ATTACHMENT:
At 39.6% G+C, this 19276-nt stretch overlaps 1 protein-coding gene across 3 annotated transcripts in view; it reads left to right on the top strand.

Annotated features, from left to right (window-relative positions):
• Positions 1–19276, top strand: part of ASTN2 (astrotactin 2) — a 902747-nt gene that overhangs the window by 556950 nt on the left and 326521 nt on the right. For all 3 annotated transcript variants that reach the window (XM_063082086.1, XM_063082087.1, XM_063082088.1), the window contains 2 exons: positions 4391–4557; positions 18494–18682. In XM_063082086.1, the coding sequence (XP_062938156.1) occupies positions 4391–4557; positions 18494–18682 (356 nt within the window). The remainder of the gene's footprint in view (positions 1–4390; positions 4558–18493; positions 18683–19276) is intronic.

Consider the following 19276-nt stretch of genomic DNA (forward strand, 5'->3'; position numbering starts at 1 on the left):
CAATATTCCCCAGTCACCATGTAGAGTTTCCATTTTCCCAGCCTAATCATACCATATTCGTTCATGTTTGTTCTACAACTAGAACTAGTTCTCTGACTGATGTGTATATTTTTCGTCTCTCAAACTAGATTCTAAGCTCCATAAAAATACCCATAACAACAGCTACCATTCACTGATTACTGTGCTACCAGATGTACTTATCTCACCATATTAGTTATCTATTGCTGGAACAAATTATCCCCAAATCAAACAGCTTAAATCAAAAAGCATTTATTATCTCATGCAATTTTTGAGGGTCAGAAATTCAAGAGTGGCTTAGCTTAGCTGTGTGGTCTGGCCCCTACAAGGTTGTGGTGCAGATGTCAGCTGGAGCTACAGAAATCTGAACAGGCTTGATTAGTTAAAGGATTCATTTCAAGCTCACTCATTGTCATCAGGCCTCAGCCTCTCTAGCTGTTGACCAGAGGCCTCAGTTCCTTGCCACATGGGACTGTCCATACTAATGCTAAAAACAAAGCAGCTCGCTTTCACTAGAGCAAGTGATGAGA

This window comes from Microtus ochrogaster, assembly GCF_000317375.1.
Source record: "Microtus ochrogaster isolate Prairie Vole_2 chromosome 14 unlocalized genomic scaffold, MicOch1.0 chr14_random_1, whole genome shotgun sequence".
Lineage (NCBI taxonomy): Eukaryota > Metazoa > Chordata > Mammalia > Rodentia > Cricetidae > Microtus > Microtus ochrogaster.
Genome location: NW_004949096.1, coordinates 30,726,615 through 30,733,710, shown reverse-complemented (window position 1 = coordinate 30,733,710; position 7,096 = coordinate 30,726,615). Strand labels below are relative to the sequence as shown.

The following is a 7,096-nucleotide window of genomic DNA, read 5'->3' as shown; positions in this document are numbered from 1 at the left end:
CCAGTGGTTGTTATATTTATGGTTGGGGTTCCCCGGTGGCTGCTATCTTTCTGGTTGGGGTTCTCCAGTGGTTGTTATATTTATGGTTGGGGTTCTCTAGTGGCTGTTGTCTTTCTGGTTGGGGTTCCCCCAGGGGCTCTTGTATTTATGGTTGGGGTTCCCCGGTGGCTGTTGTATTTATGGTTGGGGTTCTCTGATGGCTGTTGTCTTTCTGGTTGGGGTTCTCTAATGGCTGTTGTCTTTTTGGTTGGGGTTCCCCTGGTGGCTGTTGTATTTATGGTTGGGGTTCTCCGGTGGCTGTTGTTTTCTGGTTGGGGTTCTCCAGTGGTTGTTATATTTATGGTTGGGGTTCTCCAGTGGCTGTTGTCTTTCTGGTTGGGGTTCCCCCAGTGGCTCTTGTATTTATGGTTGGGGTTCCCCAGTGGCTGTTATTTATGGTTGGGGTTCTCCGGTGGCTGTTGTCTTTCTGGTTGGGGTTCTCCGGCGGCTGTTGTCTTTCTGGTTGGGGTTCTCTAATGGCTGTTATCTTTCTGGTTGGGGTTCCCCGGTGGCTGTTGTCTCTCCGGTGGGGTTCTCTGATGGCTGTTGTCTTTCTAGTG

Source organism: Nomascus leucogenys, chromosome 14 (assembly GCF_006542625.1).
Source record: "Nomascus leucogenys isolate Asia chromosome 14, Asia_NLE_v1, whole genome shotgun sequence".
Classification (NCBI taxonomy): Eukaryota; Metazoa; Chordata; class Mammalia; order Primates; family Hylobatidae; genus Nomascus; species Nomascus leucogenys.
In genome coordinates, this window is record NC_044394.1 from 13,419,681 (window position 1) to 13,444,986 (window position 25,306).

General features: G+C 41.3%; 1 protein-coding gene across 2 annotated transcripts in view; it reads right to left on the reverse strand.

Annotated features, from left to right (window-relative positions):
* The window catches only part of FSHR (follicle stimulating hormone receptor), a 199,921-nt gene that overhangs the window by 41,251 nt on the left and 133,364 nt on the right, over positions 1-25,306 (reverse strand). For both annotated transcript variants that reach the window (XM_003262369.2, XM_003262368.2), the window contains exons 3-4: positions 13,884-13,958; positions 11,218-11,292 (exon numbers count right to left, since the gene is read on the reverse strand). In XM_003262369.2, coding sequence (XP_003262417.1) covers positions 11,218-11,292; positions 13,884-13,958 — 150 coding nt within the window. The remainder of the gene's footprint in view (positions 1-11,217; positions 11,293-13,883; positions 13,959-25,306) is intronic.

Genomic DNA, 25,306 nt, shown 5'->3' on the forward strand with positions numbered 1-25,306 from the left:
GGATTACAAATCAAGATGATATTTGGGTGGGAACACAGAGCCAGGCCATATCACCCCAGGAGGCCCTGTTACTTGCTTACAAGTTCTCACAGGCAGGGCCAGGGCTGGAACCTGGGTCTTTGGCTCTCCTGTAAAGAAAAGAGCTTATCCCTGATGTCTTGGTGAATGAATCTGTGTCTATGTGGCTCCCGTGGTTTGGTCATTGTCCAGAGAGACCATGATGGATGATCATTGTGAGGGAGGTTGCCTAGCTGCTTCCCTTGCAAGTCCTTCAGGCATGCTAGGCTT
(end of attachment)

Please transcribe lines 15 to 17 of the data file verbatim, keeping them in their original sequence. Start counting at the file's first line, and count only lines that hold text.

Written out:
In genome coordinates, this window is record NC_044394.1 from 13,419,681 (window position 1) to 13,444,986 (window position 25,306).

General features: G+C 41.3%; 1 protein-coding gene across 2 annotated transcripts in view; it reads right to left on the reverse strand.

Annotated features, from left to right (window-relative positions):